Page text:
My heart was weighed with sinking gloom
When morning rose in mourning grey
And faintly lit my prison room

But angel like, when I awoke,
Thy silvery form so soft and fair
Shining through darkness, sweetly spoke
Of cloudy skies and mountains bare;

The dearest to a mountaineer
Who, all life long has loved the snow
That crowned her native summits drear,
Better, than greenest plains below.

And voiceless, soulless, messenger
Thy presence waked a thrilling tone
That comforts me while thou art here
And will sustain when thou art gone

(Emily Brontë, English novelist, 1818-1848)


Winter: A Dirge

The wintry west extends his blast,
And hail and rain does blaw;
Or, the stormy north sends driving forth
The blinding sleet and snaw:
While, tumbling brown, the burn comes down,
And roars frae bank to brae;
And bird and beast in covert rest,
And pass the heartless day.

“The sweeping blast, the sky o’ercast,”
The joyless winter-day
Let others fear, to me more dear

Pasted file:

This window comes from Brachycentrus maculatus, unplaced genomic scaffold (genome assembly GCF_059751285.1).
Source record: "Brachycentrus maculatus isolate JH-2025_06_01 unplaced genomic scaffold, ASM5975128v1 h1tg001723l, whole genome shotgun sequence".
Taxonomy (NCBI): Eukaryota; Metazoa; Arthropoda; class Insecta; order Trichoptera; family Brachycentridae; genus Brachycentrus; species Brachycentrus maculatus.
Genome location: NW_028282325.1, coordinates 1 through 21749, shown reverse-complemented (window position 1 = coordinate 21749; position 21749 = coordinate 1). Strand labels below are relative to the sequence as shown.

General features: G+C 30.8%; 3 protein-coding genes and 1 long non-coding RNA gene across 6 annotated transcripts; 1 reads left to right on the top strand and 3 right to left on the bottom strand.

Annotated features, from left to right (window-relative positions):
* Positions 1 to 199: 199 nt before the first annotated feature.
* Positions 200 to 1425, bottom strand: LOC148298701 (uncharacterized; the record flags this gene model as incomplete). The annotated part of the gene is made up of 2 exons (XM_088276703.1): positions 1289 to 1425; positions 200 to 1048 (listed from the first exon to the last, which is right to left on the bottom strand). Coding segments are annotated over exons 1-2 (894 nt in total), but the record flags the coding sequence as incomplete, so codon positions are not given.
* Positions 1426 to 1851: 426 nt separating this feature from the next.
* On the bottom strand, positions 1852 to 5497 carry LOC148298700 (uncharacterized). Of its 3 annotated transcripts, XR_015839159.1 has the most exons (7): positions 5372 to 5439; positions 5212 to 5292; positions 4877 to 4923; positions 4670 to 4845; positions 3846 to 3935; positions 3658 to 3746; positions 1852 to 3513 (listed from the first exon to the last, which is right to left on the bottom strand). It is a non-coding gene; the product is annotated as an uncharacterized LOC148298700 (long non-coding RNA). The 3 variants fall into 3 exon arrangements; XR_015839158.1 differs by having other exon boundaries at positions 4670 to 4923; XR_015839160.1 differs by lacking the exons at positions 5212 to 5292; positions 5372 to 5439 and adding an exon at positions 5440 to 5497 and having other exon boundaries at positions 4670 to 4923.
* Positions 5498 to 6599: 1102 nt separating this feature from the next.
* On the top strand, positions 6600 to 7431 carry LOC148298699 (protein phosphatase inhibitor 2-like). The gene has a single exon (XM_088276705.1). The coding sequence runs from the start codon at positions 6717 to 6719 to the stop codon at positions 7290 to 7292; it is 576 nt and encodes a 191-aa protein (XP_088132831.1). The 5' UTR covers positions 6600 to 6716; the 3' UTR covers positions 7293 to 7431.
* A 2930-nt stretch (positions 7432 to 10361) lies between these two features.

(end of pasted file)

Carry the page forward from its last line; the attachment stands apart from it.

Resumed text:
Than all the pride of May:
The tempest’s howl, it soothes my soul,
My griefs it seems to join;
The leafless trees my fancy please,
Their fate resembles mine!

Thou Power Supreme whose mighty scheme
These woes of mine fulfil,
Here, firm, I rest; they must be best,
Because they are Thy will!
Then all I want—O do Thou grant
This one request of mine.—
Since to enjoy Thou dost deny,
Assist me to resign.

(Robert Burns, Scottish poet, 1759-1796)


The Snow Storm

Announced by all the trumpets of the sky,
Arrives the snow, and, driving o’er the fields,
Seems nowhere to alight: the whited air
Hides hills and woods, the river, and the heaven,
And veils the farmhouse at the garden’s end.
The sled and traveler stopped, the courier’s feet
Delayed, all friends shut out, the housemates sit
Around the radiant fireplace, enclosed
In a tumultuous privacy of storm.

Come see the north wind’s masonry.
Out of an unseen quarry evermore
Furnished with tile, the fierce artificer
Curves his white bastions with projected roof
Round every windward stake, or tree, or door.
Speeding, the myriad-handed, his wild work
So fanciful, so savage, nought cares he
For number or proportion. Mockingly,
On coop or kennel he hangs Parian wreaths;
A swan-like form invests the hidden thorn;
Fills up the farmer’s lane from wall to wall,
Maugre the farmer’s sighs; and, at the gate,